This book is available for free download in various formats and sources:
Project Gutenberg: http://www.gutenberg.org/etext/19471
Project Gutenberg: http://www.gutenberg.org/etext/21439
The book pictures a society
in which special interests have taken over, and in particular (following a
plague) the medical profession has become one of the most powerful forces in
society. The first chapter introduces the reader to the protagonist, former
doctor Dan Feldman, and a flashback explaining how he became an outcast of the
medical lobby. This is followed by what amounts to a political rant on how our
society has gotten out of control with an unreasonable extension of democracy
in which everyone wants rights without responsibilities, that this has led to
government spending on too many services, etc. If one entirely agrees with
this, perhaps they won't feel it interrupts the flow of the book. I wouldn't
say that there are no bits of truth in some of the rant, but it did seem like a
rant. Nor did it strike me as essential to lay the foundation for the
remainder of the story.
Initially, we see Feldman as
a down-and-out person in a flophouse. The medical establishment has made him
an outcast after he was convicted of performing an emergency medical procedure not
in an authorized medical facility. (There was no such facility available.)
Shortly thereafter, he is provoked into illegally emigrating to Mars. On Mars,
he is recruited / manipulated into working as a doctor in the villages where
the oversight of the medical establishment is limited. Doing so is an
extremely serious crime at such time as he gets caught, but Feldman has a deep
desire to be a healer.
That goes on for a year
before he is detected and entrapped by the establishment. From there, things
take a more twisting path - including his research into a new plague caused by
a Martian micro-organism and a rebellion on Mars.
There are some elements of
the story that may feel dated. And some elements (such as native plants on
Mars) have been dated by more recent scientific knowledge. Readers with modern
views of smoking may also find it "interesting".
It's a rather short book and
reasonably entertaining. Your reaction will probably depend on your taste for
SF of the 1950s and 1960s. (I believe this book was actually published in
1973, but it has the flavor of an earlier era.) Those who like medical elements
or planets rebelling for independence will also find more to appreciate here.
I used the Podiobooks version
which is also associated with the Prometheus Radio Theater. The presentation
was good, but at the change of every chapter there are short appeals to go to the
Regarding Del Rey's political
rant near the beginning of the book. I wouldn't disagree that most people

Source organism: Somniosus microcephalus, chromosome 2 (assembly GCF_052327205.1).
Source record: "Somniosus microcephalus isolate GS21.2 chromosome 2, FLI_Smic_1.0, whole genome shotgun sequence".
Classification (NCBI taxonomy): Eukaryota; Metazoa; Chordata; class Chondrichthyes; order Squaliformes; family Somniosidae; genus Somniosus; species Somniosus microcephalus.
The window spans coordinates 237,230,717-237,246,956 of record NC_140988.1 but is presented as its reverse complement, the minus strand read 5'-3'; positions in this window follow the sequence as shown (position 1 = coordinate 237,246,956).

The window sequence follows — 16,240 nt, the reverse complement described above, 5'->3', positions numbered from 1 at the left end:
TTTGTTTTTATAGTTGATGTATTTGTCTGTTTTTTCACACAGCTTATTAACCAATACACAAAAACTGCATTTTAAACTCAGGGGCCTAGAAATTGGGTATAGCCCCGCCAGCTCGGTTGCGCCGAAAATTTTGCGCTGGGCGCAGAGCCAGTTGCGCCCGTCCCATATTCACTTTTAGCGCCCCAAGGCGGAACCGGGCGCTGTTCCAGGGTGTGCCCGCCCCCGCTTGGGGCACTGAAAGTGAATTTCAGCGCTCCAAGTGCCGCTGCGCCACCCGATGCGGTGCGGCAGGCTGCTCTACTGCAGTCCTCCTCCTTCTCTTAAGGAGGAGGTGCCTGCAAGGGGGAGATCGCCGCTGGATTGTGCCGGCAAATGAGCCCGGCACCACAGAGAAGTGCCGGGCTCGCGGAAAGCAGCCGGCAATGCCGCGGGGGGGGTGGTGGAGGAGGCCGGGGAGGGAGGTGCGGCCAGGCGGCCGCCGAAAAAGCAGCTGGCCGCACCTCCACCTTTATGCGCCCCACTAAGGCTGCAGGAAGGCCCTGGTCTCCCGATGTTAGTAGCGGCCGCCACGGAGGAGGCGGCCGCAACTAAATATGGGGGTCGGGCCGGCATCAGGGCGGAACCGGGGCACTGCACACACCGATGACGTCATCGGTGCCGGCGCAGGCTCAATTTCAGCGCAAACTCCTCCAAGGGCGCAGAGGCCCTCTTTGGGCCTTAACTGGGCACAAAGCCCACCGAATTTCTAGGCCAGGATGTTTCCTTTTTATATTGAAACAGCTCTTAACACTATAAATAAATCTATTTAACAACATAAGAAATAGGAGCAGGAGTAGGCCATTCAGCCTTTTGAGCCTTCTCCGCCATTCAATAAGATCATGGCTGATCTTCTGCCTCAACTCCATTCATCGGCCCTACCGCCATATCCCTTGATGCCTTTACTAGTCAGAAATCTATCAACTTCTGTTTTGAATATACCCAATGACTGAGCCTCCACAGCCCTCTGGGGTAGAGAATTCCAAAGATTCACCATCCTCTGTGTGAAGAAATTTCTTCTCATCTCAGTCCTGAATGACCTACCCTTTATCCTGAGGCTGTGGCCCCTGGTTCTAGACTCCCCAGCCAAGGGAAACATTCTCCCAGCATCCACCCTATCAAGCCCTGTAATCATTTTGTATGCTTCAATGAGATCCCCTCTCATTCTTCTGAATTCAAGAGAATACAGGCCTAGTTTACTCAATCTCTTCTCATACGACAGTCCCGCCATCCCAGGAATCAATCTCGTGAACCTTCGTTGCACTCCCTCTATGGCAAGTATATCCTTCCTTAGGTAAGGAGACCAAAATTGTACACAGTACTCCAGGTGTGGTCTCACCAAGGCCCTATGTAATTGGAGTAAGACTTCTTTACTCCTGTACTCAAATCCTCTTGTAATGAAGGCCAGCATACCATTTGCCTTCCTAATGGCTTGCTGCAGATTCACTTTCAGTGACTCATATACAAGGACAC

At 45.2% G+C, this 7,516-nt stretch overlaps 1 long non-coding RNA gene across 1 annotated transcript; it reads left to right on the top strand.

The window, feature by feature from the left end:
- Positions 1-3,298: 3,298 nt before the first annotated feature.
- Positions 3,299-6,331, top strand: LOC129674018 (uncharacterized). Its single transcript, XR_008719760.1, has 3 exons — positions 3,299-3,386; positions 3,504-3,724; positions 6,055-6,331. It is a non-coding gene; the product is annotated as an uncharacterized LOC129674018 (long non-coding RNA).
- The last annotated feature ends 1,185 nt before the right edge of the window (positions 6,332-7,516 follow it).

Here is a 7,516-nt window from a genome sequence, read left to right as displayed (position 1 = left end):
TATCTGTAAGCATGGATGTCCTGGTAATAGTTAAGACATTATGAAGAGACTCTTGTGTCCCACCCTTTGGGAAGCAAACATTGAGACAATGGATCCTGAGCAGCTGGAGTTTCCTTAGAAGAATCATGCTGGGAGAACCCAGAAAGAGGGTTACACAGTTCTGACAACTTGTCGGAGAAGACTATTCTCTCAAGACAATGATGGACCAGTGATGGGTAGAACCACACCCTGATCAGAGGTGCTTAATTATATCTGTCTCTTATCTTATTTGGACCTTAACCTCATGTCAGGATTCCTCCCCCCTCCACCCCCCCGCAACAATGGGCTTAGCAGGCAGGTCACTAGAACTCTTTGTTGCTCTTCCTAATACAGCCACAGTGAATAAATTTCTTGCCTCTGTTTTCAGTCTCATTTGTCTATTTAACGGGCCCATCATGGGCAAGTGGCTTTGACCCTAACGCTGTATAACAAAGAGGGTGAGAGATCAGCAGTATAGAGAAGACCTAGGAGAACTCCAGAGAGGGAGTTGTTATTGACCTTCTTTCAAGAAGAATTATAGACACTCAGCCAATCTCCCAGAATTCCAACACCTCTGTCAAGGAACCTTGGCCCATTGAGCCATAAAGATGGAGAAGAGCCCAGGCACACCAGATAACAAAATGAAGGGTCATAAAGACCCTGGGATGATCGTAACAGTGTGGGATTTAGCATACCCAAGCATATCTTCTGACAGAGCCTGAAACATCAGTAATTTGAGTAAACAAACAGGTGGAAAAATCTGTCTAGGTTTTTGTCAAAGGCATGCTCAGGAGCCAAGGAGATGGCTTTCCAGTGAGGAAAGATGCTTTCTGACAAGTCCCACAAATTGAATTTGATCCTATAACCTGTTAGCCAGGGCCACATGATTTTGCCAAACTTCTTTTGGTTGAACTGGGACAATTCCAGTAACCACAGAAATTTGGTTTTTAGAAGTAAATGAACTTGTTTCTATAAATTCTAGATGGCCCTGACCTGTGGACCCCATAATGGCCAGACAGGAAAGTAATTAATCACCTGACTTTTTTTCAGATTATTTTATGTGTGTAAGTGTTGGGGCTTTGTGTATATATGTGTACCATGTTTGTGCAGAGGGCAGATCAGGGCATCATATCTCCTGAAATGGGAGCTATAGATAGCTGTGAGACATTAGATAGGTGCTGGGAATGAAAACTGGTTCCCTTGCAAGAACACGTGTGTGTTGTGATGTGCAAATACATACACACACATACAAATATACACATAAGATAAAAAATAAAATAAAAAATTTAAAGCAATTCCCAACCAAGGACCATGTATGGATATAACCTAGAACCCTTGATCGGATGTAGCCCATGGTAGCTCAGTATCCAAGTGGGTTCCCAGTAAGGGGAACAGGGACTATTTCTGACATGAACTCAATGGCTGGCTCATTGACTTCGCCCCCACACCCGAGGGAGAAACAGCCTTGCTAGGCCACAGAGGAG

would like to have their cake and eat it too, to get something for nothing, and
so forth. To avoid prolonging my own rant, let me just say I think the
alternatives offered by those who make these kinds of complaints would only be
better for a small minority.
(1) If those who benefited
most from putting in an extra effort were generally those of the greatest
talent, I might think differently. The world's greatest scientists, engineers,
doctors, educators, artists, and such professionals do often gain from their
efforts, but nowhere nearly as much as businessmen who simply have predatory
skill, ruthlessness and somewhat above average intelligence. Their gain is out
of proportion to their skill and effort. If we believe a person shouldn't get
something for nothing simply because he can get it, we should have standards
for how much businessmen genuinely deserve as opposed to what they can grab.
(2) Generally speaking, the
work of a businessman is to move wealth from one place to another, whether this
happens to involve a business that increases the world's net wealth or merely
alters which people have which part of the previously existing net wealth.
Some occupations actually increase the total wealth in the world. If we are
going to have a system truly based on "something for something"
rather than "something for nothing", it should take this into account.
(3) A society that believes
people should earn their place and not get something for nothing should:
a) Forbid vast inheritances (the heir gets something for nothing)
b) Tax the idle rich at a higher rate than the working rich and poor
c) Require companies to earn their sales with ads that focus on verifiable product features
rather than subtle manipulations of consumers
I don’t know what Del Rey
believed on such questions. However, I know that most people who complain
people want something for nothing usually don’t mean those born into wealth
should have to earn their living.